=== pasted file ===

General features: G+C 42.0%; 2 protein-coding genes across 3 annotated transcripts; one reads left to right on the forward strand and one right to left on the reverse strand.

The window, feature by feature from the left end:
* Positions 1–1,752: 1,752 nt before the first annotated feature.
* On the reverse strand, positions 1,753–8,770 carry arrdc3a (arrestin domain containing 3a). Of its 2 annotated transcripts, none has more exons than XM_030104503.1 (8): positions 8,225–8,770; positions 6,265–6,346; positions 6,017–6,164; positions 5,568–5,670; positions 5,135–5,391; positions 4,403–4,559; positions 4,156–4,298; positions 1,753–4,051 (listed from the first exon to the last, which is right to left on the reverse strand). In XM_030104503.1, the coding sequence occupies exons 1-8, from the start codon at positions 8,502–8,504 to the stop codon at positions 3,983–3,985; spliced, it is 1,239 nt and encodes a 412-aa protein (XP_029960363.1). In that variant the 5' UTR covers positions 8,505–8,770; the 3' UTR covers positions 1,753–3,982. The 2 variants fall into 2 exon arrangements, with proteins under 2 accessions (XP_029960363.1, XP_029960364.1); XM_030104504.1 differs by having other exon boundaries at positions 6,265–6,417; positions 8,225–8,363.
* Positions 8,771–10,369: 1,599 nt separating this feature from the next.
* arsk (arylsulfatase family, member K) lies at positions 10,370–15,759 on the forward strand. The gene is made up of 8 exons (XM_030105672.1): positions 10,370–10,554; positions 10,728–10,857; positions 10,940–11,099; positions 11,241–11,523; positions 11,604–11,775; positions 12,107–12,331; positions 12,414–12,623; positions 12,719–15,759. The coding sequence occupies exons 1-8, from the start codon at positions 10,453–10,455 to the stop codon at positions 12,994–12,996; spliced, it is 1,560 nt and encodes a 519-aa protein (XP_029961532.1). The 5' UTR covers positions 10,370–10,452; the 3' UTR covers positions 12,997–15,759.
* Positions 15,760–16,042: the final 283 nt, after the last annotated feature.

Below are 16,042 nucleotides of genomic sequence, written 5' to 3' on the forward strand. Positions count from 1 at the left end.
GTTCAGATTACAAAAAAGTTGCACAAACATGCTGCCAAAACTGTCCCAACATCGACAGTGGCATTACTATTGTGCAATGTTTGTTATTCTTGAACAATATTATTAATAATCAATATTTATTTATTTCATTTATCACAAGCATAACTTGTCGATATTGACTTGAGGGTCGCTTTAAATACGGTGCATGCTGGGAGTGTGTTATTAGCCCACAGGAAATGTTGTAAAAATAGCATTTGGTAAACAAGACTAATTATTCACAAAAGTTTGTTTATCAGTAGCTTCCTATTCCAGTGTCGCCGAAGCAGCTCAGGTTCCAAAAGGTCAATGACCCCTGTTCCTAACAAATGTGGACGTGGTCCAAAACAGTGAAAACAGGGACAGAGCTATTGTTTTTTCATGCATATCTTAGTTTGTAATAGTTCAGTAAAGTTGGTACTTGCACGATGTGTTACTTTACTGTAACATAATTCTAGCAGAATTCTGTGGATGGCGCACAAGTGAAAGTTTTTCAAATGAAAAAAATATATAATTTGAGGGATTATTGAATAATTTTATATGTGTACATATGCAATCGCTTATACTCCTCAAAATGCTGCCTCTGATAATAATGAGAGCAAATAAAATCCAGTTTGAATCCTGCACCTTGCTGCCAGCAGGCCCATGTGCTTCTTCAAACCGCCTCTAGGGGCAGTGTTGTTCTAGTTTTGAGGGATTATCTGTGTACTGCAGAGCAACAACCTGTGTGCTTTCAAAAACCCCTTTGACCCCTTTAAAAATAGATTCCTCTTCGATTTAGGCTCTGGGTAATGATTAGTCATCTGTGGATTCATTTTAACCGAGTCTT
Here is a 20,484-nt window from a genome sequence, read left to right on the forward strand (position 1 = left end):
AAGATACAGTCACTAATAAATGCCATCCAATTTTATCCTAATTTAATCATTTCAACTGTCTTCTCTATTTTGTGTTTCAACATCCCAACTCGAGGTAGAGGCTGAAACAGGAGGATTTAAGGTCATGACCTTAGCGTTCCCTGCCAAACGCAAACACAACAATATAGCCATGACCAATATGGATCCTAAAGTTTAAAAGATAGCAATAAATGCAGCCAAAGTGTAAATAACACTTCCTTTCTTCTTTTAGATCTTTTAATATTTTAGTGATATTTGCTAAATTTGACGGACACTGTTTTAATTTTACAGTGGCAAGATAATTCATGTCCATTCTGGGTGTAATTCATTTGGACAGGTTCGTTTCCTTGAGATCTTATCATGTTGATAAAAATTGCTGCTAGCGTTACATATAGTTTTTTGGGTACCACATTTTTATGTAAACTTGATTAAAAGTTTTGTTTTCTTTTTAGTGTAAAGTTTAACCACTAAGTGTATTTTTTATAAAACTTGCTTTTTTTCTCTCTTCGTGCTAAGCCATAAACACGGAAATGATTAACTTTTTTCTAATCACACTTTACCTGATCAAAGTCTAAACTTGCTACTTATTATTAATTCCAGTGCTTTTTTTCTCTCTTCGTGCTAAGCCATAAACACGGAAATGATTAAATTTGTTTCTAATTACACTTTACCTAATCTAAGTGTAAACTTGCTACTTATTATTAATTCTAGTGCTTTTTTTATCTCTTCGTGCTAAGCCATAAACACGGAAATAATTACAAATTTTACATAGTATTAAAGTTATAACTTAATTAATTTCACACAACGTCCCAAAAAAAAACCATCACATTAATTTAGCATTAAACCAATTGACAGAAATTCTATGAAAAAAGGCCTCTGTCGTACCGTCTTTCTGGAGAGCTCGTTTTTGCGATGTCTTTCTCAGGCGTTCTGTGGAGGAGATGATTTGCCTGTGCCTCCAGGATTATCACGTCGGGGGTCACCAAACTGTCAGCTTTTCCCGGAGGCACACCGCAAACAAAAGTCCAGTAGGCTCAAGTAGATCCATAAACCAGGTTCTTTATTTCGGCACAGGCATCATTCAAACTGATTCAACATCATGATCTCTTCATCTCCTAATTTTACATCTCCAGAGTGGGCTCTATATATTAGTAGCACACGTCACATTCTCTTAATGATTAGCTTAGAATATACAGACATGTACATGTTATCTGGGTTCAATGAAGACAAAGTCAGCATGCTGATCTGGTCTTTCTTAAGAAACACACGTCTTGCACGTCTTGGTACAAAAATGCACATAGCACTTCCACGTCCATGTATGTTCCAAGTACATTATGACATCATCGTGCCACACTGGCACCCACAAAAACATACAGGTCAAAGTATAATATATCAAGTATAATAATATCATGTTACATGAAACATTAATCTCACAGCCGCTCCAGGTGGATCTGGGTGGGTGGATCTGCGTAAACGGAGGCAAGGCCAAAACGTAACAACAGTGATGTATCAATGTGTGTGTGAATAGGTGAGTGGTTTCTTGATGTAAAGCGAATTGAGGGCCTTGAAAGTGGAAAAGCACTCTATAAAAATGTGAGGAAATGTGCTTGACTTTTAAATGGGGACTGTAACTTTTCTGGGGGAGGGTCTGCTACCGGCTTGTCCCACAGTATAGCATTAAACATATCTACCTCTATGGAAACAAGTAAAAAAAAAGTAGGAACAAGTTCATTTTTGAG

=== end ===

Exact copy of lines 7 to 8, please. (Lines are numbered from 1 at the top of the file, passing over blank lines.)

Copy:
* Positions 15,760–16,042: the final 283 nt, after the last annotated feature.

Below are 16,042 nucleotides of genomic sequence, written 5' to 3' on the forward strand. Positions count from 1 at the left end.